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Posts Tagged ‘J I Packer’

A year ago I would have described myself as a private person. I would have laughed if you suggested that I would soon have breast cancer and be blogging about it.

And yet this blog is not so much about me as about you. Sharing my journey with you gives us a chance to get to know each other better – and that is important to me.

Chapter 3 of J.I Packer’s book Knowing God adds a lot to my understanding of what relationships are like, and especially what a relationship with God can be like. It is headed Knowing and Being Known.

He gives a really useful description of what knowing God involves:

‘Knowing’ God is of necessity going to be more complex than ‘knowing’ another person. Just as knowing my neighbour is a more complex business than ‘knowing’ a house, or a book. . . The more complex the object, the more complex is the knowing of it. . . the position is further complicated by the fact that people keep secrets, and do not show everybody all that is in their hearts.’ (p. 36-37)

And so the quality and extent of our knowledge of other people depends more on them than on us – how much they want to be known.

Packer asks us to imagine what it might be like to be introduced to someone we considered to be ‘above us’ – whether in rank, or intellect, or personal qualities. The more conscious we are of our own inferiority, the more we will feel that our role is simply to respond respectfully and let them take the initiative in all interactions. He continues:

‘But if instead he starts at once to take us into his confidence, and tells us frankly what is in his mind on matters of common concern, and if he goes on to invite us to join him in particular undertakings he has planned, and asks us to make ourselves permanently available for this kind of collaboration whenever he needs us, then we shall feel enormously privileged’  (p.38)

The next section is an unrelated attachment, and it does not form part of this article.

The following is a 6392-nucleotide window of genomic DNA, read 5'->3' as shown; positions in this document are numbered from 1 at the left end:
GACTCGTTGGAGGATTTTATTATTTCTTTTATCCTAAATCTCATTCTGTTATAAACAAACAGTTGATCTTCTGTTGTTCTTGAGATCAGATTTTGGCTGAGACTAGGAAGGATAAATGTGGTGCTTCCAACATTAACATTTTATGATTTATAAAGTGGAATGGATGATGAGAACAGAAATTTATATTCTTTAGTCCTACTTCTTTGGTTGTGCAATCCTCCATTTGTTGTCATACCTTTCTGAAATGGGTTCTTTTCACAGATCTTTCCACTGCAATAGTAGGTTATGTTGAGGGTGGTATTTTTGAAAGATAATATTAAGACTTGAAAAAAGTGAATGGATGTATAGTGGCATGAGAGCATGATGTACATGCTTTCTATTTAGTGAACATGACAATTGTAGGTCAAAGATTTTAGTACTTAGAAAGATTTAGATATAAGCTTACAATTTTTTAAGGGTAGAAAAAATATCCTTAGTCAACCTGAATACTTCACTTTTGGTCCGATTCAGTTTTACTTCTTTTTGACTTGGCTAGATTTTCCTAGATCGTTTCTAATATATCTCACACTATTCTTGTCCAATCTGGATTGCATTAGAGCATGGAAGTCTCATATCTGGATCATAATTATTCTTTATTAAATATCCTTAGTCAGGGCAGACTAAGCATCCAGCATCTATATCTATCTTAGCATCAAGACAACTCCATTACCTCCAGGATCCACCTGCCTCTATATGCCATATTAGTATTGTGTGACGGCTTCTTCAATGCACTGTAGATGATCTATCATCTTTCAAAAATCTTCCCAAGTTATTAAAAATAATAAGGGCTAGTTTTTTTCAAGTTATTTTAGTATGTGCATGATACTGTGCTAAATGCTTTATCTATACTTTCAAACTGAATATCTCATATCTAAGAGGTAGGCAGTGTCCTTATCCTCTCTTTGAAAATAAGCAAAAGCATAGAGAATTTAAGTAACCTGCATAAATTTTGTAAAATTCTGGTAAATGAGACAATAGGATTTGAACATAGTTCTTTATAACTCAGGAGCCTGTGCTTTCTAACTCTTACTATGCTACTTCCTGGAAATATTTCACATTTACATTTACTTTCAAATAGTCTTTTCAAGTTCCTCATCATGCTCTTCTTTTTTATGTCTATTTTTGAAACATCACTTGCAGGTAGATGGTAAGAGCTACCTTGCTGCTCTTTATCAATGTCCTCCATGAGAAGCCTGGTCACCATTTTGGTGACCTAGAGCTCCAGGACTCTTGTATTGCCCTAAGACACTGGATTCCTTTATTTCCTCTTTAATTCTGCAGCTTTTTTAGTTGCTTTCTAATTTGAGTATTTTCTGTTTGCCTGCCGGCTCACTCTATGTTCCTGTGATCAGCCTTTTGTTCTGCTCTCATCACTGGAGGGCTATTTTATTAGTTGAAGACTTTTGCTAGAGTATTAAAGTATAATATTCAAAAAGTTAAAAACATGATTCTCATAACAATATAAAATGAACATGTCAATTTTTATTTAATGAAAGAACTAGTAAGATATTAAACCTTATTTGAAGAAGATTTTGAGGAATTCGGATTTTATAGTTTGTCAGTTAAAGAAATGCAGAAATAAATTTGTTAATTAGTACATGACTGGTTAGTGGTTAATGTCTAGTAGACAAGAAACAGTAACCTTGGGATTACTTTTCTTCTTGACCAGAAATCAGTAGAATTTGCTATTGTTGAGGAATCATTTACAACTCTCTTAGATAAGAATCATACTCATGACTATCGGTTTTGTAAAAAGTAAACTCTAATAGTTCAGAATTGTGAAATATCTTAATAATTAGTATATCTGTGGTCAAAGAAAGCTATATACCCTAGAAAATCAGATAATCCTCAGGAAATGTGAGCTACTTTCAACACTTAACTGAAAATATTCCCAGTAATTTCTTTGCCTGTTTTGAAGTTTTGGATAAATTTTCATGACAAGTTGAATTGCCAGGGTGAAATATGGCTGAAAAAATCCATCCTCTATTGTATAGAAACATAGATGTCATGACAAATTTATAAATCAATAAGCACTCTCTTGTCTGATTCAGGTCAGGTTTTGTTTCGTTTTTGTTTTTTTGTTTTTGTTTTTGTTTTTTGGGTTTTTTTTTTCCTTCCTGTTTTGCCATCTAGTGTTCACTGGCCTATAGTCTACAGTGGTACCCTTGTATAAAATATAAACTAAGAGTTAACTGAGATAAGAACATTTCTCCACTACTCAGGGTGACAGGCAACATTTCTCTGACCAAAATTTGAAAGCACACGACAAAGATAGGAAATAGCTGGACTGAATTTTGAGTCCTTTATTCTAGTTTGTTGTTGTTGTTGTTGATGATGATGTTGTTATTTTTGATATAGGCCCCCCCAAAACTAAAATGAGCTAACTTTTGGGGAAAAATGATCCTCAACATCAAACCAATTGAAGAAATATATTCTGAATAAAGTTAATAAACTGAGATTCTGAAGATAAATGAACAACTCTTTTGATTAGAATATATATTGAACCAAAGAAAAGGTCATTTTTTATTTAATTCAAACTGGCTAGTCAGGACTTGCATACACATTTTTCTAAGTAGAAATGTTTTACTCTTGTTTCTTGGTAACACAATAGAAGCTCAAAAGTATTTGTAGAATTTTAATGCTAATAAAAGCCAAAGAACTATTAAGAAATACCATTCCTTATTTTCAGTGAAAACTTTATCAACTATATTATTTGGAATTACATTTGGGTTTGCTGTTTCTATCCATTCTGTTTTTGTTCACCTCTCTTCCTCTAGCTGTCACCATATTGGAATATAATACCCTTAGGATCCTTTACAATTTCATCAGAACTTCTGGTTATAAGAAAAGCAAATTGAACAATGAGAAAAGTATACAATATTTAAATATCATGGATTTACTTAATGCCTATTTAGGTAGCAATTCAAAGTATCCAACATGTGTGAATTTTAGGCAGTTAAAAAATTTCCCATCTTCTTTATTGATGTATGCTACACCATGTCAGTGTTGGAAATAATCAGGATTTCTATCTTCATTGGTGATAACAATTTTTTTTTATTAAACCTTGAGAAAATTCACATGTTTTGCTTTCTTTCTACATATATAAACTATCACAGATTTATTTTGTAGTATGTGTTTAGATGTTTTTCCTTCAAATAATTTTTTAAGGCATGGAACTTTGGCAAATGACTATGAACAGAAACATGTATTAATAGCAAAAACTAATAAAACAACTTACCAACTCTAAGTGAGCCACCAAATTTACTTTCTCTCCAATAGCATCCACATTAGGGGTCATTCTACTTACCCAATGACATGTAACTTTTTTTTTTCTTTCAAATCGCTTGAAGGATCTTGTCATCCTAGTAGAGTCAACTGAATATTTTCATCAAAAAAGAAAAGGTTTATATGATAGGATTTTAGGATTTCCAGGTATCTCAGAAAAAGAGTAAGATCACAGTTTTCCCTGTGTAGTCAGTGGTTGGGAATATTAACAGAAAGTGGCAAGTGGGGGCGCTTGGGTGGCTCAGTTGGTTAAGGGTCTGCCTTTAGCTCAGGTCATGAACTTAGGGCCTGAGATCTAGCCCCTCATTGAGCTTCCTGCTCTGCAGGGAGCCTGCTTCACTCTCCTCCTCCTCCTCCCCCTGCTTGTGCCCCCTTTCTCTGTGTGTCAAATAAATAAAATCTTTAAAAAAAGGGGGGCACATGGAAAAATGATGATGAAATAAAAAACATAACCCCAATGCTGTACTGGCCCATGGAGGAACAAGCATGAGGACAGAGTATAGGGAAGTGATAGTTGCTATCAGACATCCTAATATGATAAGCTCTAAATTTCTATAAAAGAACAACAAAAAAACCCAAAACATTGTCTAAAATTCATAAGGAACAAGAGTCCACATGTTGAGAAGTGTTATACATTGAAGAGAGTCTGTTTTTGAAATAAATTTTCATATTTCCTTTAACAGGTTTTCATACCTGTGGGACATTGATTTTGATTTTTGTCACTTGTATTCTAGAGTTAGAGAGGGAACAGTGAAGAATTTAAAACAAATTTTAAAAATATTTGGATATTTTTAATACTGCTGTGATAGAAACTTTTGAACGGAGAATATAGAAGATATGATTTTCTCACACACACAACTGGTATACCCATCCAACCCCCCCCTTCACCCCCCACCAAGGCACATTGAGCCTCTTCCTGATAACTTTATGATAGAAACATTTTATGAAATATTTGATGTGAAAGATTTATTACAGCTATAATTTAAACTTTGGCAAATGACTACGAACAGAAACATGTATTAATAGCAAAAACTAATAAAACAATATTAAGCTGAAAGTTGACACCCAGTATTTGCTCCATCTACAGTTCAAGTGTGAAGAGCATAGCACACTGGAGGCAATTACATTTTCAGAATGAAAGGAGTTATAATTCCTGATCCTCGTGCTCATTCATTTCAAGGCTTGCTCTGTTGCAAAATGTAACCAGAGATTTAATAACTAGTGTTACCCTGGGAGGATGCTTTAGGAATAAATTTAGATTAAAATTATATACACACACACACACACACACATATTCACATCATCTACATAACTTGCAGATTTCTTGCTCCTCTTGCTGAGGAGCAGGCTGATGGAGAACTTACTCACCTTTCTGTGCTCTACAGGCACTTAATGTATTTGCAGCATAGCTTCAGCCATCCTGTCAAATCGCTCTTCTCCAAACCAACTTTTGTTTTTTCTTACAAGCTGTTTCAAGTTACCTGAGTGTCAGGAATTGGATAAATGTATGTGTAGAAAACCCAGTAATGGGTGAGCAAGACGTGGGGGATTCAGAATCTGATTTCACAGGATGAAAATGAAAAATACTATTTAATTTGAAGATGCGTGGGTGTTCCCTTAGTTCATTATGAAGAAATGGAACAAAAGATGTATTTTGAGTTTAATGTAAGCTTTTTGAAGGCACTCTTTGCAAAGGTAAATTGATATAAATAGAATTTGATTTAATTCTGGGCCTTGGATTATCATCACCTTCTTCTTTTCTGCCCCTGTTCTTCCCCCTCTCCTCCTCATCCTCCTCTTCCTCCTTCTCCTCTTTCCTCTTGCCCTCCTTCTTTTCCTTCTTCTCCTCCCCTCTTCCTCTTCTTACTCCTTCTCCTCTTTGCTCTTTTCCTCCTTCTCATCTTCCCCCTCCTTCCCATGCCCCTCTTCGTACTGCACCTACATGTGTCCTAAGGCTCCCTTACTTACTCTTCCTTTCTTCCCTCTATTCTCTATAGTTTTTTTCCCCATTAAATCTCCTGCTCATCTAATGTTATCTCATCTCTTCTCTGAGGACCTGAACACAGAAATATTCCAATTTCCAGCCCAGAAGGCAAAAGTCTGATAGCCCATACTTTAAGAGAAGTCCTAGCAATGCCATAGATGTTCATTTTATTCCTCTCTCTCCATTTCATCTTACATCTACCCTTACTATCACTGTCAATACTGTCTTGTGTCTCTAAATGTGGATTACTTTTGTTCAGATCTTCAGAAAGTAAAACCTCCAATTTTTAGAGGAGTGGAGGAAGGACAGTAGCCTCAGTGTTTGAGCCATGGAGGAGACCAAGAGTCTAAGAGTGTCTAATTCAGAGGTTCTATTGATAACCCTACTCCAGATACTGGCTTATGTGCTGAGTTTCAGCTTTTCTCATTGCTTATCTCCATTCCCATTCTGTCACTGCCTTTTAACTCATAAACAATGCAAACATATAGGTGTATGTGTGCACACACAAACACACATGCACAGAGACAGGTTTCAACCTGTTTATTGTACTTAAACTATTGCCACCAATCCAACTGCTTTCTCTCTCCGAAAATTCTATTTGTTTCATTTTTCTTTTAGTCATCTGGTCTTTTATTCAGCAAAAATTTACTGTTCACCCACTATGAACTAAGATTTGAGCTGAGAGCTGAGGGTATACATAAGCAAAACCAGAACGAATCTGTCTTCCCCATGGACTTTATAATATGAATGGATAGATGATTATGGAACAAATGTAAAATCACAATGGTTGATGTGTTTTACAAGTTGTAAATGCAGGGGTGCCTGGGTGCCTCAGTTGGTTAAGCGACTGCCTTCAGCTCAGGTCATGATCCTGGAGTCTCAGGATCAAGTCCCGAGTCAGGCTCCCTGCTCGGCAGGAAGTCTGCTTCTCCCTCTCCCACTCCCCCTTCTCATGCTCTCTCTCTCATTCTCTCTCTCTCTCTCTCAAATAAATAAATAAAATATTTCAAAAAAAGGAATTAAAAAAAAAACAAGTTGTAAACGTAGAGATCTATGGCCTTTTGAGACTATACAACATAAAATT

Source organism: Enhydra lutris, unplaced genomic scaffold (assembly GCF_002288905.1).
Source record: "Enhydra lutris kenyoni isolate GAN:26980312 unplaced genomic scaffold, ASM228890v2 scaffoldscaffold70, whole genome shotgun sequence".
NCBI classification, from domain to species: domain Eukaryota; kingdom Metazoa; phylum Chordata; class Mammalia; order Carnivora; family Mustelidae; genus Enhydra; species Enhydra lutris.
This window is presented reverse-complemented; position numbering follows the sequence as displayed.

This, as far as it goes, gives an illustration of what it means to ‘know’ God. God honours us by taking the initiative to make himself known to us.

To make it easy for us the bible gives us four pictures that help us understand how we can expect to relate to God

as a son to a father; a wife to a husband; a subject to his king and a sheep to its shepherd.

I find this really helpful. In the most recent part of my journey I have been like a bleating sheep who needed to be looked after and led. At other times a different metaphor would be more relevant.

The wonderful thing is that, according to biblical values, each pictures tells of a God who loves and cares for us.

Thank you so much for joining me on this on-line conversation. Whether you comment or not I value your presence. My journey through cancer is moving forward all the time. I can see us in the months ahead looking back at the highs and lows, remembering the pictures, the stories, the music, the pain and the joy behind them all.  We have so much more to talk about and to explore – and I look forward to doing that together 🙂


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How many of us would dare to say we know God?

Knowing about God is not the same as knowing him. And for many of us a little personal knowledge of God would be worth so more than a great deal of knowledge about him.